Inactive Self-Control Systems in the Brain Tied to Risky Behaviors
Risky behaviors like unprotected sex or DUI seem to be the result of a driven personality that cannot seem to get enough of something. However, a recent study shows that it may be a lack of self-control instead of a pronounced level of desire that leads to risk-taking. The findings may lead to new ways of thinking about how to treat mental disorders, addictions and other disorders related to risk-taking. It may also have implications for how the criminal justice system determines the risk of a perpetrator becoming a repeat offender.
The study, conducted by researchers at the University of Texas at Austin, used magnetic resonance imaging (MRI) to examine brain activity in 108 participants as they played a video game that simulated the kinds of risk-taking associated with real-life risky behaviors.
The team used special software with one set of subjects that could determine patterns of brain activity in the time before the individual made a risky or a safe choice. The researchers then set up the software to predict the choices of other participants based only on brain activity. The software correctly predicted the choices 71 percent of the time.
Russell Poldrack, director of the Imaging Research Center at the University of Texas and professor of psychology and neuroscience, said that the patterns were so distinct that the software allowed for a correct prediction not only in the same person but across other groups of participants as well.
The researchers determined that when a person makes a risky decision it’s due to the failure of the brain’s control system to prevent it.
Sarah Helfinstein, lead author of the study and postdoctoral researcher at the University of Texas, says that everyone experiences desires, but whether the individual acts on them is a result of a control function.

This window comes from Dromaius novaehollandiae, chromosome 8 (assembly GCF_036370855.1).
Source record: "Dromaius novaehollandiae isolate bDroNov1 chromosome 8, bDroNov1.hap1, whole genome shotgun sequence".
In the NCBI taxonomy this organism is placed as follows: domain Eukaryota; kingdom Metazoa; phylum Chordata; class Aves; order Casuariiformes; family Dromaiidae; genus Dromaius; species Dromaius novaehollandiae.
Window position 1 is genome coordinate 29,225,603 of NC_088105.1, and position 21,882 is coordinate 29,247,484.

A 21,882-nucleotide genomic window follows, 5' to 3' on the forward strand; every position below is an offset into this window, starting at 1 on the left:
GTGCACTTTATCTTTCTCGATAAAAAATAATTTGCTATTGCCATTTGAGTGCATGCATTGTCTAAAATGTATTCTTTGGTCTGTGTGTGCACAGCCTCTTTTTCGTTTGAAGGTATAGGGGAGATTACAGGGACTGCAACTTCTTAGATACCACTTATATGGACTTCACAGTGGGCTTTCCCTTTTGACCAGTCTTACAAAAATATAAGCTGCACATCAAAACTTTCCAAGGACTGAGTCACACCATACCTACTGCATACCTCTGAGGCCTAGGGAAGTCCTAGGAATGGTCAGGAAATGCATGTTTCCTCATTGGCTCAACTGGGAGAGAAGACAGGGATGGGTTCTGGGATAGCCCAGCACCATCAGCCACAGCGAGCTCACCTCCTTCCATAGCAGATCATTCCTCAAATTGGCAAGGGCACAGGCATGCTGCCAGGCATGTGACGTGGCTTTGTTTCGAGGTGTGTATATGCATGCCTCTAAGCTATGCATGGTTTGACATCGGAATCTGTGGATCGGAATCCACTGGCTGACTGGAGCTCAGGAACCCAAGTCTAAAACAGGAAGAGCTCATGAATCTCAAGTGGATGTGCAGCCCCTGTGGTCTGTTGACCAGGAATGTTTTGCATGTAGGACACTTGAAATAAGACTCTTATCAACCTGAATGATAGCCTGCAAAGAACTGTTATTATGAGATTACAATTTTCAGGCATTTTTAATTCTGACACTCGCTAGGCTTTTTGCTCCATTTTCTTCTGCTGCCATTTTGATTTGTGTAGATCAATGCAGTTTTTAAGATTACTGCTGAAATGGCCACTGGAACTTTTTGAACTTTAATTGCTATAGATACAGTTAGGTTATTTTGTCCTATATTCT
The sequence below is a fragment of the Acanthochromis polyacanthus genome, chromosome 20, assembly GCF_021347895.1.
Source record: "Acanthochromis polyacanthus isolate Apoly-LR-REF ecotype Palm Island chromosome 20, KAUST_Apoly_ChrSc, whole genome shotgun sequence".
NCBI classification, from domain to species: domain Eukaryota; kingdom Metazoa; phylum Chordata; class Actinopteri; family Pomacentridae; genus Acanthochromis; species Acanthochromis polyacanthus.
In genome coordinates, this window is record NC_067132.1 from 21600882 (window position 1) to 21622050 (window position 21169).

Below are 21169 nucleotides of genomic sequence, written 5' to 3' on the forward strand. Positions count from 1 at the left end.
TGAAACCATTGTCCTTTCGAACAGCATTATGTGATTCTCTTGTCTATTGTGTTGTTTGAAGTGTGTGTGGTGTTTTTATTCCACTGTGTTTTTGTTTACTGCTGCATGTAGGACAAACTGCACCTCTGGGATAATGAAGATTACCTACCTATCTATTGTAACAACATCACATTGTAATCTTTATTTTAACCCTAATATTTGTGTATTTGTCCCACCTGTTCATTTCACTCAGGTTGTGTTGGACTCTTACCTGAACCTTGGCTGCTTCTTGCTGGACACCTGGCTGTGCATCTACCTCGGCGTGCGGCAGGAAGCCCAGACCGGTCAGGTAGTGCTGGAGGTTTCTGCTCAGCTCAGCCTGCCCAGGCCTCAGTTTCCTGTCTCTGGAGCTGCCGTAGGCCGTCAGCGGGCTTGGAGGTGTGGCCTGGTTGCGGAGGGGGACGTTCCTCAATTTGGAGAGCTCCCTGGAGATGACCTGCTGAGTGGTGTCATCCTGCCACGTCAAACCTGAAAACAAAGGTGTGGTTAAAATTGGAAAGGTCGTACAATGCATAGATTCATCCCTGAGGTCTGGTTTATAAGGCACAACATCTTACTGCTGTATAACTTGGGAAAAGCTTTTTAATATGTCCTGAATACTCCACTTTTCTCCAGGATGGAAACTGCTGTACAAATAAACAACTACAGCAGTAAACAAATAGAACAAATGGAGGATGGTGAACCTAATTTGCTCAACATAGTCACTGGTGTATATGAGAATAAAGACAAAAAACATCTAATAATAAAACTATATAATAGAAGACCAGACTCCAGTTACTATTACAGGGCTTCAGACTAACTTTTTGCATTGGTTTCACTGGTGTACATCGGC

Further research may focus on the interaction between control systems and the ways that peer pressure or physical variables like exhaustion or hunger impact risky decisions. Helfinstein says that understanding the variables that can influence the brain may lead to a better understanding of what actions may help individuals make good choices.
The video game used in the study is called the Balloon Analogue Risk Task (BART). It has been shown to provide an accurate impression of the brain’s activity during risky decisions, such as choosing to smoke, use drugs, drive without a seatbelt or steal.
The BART shows a balloon on the screen and invites the player to either make a risky choice by inflating the balloon, which can earn the player money but may lead to the balloon popping, or cashing out and keeping the money earned so far. The reward size remains the same but the losses become increasingly large.
The researchers believe the game mimics situations in which risks are taken in real life, such as determining how many drinks to consume before driving home or how many times a drug can be used before an addiction develops.
The study could impact the treatment of various mental disorders, including substance use disorders. Understanding the role of the control system and learning ways to increase its activity through therapy or medication could help patients improve their quality of life and recover from their disorder.